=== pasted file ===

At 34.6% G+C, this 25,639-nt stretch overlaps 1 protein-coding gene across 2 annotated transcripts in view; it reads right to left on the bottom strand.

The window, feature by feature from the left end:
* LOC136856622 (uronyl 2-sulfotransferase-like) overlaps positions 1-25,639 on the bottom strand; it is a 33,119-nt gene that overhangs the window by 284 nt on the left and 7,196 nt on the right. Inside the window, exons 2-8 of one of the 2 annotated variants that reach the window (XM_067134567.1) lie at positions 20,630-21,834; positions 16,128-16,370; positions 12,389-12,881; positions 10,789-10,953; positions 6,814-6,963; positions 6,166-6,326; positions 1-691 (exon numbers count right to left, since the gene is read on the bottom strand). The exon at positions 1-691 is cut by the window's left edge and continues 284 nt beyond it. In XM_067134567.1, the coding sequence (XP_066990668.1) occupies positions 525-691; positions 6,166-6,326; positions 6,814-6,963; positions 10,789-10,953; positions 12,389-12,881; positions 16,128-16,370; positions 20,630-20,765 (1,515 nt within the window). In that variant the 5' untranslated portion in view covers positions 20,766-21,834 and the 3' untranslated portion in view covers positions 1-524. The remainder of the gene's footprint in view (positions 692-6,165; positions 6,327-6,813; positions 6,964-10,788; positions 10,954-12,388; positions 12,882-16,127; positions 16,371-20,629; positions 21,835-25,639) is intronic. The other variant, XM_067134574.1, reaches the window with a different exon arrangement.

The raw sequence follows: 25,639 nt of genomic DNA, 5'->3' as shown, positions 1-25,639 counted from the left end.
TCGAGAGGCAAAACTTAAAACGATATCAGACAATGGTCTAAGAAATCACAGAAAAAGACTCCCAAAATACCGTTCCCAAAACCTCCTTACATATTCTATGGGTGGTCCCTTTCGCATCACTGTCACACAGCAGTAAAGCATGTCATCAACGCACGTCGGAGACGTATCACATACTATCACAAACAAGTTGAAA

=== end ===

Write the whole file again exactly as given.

At 34.6% G+C, this 25,639-nt stretch overlaps 1 protein-coding gene across 2 annotated transcripts in view; it reads right to left on the bottom strand.

The window, feature by feature from the left end:
* LOC136856622 (uronyl 2-sulfotransferase-like) overlaps positions 1-25,639 on the bottom strand; it is a 33,119-nt gene that overhangs the window by 284 nt on the left and 7,196 nt on the right. Inside the window, exons 2-8 of one of the 2 annotated variants that reach the window (XM_067134567.1) lie at positions 20,630-21,834; positions 16,128-16,370; positions 12,389-12,881; positions 10,789-10,953; positions 6,814-6,963; positions 6,166-6,326; positions 1-691 (exon numbers count right to left, since the gene is read on the bottom strand). The exon at positions 1-691 is cut by the window's left edge and continues 284 nt beyond it. In XM_067134567.1, the coding sequence (XP_066990668.1) occupies positions 525-691; positions 6,166-6,326; positions 6,814-6,963; positions 10,789-10,953; positions 12,389-12,881; positions 16,128-16,370; positions 20,630-20,765 (1,515 nt within the window). In that variant the 5' untranslated portion in view covers positions 20,766-21,834 and the 3' untranslated portion in view covers positions 1-524. The remainder of the gene's footprint in view (positions 692-6,165; positions 6,327-6,813; positions 6,964-10,788; positions 10,954-12,388; positions 12,882-16,127; positions 16,371-20,629; positions 21,835-25,639) is intronic. The other variant, XM_067134574.1, reaches the window with a different exon arrangement.

The raw sequence follows: 25,639 nt of genomic DNA, 5'->3' as shown, positions 1-25,639 counted from the left end.
TCGAGAGGCAAAACTTAAAACGATATCAGACAATGGTCTAAGAAATCACAGAAAAAGACTCCCAAAATACCGTTCCCAAAACCTCCTTACATATTCTATGGGTGGTCCCTTTCGCATCACTGTCACACAGCAGTAAAGCATGTCATCAACGCACGTCGGAGACGTATCACATACTATCACAAACAAGTTGAAA